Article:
Appearing for One Life Only

Some of Daniel Johnston’s drawings are included in the every-other-year show at the Whitney. What this has to do with the contemporary art scene, I’m not sure. Is Daniel Johnston meant to stand in for outsider art, for the cassette mythos of the ’80s, for the spirit of Amercian lo-fi diy? Let’s hope not, let’s hope not and please no, just stop.

“Portland” – The Legend! mp3

Still, Daniel Johnston has been a crucial reference point for many of us. Self-released cassettes, the rhymed confessional, an insistence on claiming a space for an admittedly unusual voice, taking those classic rock embedded memories and pulling them fully inside out.


All of which leads straight to “The Legend!” As Everett True, Jerry Thackray writes rambling shards of autobiography disguised as rock journalism. As The Legend! he makes recordings and appears on stages. Still, he’s less a musician than a walking provocation, inserting himself into the scenes he ostensibly reports on. As a performer he’s been charged with false-naivete, bravado, falsetto. Ivor Cutler without manners, Jad Fair with an expense-account.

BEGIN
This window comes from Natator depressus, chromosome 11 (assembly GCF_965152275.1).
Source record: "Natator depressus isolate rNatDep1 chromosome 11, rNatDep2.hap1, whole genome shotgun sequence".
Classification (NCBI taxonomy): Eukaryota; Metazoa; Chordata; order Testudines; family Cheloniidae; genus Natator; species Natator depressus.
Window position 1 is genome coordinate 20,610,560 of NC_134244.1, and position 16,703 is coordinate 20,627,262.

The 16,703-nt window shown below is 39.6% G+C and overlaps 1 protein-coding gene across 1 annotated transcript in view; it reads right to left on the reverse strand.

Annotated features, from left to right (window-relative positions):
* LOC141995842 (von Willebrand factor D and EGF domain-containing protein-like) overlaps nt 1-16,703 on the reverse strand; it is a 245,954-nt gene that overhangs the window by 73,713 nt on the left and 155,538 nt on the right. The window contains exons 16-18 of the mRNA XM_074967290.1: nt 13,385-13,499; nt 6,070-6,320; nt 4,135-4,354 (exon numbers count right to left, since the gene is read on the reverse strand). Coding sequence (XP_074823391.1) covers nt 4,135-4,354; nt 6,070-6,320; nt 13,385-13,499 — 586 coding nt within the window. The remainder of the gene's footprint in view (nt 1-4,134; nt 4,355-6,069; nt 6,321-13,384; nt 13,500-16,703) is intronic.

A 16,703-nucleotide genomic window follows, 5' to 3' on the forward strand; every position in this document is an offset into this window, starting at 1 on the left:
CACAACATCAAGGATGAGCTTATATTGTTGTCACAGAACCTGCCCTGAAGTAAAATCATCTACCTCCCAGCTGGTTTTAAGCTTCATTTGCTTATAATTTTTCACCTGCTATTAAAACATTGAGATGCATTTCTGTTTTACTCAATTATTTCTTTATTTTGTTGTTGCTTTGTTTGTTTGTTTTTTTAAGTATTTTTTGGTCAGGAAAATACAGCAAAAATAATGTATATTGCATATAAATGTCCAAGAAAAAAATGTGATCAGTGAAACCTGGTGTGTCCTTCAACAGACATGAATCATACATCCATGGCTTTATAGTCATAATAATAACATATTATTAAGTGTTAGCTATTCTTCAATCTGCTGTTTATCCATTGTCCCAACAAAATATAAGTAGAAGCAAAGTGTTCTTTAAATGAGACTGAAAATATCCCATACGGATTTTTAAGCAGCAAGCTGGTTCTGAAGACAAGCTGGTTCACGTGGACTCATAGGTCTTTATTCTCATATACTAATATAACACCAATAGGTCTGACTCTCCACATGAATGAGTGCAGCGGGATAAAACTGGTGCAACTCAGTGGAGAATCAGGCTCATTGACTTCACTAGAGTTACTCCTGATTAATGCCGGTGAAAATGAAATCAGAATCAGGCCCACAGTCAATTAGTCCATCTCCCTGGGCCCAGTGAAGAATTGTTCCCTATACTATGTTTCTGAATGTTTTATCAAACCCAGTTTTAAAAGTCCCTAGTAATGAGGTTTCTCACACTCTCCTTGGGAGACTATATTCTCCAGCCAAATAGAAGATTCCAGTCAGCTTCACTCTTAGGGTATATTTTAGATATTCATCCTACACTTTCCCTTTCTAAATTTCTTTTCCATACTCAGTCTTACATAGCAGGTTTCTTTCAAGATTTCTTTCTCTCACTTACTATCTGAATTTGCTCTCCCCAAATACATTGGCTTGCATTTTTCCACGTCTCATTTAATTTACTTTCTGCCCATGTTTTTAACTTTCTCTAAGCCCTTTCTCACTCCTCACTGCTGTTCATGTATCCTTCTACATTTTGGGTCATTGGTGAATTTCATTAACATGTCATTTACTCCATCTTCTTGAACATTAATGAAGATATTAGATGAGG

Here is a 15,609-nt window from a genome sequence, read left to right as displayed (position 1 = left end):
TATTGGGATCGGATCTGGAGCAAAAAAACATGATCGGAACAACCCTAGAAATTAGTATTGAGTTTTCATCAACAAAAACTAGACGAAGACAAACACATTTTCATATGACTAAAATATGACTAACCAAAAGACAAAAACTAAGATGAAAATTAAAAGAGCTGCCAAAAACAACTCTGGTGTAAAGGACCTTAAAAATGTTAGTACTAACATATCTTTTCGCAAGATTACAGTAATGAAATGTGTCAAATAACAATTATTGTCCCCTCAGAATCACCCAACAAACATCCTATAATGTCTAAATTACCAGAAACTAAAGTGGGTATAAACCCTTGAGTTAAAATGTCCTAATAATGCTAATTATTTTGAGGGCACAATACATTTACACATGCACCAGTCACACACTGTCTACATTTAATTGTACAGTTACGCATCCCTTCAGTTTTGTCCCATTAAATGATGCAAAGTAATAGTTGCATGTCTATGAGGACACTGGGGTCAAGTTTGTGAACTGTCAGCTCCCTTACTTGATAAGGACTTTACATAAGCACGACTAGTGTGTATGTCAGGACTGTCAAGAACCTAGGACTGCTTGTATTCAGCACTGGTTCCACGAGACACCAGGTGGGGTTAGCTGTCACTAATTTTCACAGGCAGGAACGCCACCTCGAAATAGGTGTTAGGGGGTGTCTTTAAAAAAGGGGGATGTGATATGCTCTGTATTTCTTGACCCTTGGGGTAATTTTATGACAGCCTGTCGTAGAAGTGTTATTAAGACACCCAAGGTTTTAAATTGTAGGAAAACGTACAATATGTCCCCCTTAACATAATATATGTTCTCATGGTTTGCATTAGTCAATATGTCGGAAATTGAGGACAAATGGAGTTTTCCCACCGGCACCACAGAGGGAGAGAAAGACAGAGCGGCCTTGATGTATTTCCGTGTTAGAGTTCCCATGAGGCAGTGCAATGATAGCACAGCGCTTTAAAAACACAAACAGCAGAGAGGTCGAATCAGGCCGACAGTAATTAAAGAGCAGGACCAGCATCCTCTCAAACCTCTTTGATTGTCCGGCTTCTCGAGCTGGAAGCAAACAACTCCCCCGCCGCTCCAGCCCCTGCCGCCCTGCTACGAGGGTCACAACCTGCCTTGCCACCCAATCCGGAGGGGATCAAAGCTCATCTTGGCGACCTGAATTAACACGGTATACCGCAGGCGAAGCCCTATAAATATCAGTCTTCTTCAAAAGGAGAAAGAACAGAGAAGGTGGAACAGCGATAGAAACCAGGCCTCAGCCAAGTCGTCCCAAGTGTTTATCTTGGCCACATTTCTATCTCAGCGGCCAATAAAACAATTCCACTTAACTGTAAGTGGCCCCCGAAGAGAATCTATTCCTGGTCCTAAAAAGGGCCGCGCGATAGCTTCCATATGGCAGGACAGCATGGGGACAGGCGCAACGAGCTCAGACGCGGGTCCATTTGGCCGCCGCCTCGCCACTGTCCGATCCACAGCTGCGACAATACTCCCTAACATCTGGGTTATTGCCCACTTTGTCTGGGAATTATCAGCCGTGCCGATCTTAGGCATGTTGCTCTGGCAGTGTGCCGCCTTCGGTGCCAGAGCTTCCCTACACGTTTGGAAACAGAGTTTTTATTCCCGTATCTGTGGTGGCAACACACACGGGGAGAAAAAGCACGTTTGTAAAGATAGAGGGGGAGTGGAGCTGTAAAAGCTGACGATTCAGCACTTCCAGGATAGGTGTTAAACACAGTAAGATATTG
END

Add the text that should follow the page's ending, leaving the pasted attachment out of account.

Here’s “Portland,” a song recorded in Melbourne, while Jerry writes for newspapers and slums with David from the Cannanes. The boundaries get blurrier, as that self-referential rock journalism gets turned around into something approximating a song.

Cutting a record, typing something up for a deadline or just holding court at the pub, going on about your favorite songs, maybe it’s all the same soup, just, you know, in different bowls.

Really, appearing for one life only.

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